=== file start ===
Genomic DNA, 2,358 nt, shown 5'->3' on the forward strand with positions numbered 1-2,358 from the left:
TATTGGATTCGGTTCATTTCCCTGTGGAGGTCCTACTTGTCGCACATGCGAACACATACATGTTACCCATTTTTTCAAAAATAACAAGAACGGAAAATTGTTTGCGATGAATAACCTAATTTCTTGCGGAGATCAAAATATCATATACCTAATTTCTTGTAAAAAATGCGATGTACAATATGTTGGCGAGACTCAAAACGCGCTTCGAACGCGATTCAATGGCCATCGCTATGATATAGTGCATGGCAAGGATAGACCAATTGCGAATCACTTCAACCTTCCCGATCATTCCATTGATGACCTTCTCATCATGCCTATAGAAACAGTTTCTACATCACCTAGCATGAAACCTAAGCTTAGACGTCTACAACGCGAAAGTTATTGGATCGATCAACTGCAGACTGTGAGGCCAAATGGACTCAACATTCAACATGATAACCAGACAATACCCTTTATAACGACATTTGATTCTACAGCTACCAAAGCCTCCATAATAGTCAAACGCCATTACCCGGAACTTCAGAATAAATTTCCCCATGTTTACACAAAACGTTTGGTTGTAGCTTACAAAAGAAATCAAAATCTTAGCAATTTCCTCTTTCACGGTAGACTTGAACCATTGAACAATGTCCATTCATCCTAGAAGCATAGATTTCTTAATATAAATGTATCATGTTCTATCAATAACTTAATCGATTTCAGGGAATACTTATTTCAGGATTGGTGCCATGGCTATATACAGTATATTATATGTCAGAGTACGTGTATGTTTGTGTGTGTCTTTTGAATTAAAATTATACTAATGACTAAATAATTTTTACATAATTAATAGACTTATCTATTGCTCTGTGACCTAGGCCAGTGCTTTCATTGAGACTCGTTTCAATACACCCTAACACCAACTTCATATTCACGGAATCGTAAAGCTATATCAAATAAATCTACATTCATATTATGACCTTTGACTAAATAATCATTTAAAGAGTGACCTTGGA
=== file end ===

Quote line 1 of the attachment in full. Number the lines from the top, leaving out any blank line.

Genomic DNA, 2,358 nt, shown 5'->3' on the forward strand with positions numbered 1-2,358 from the left: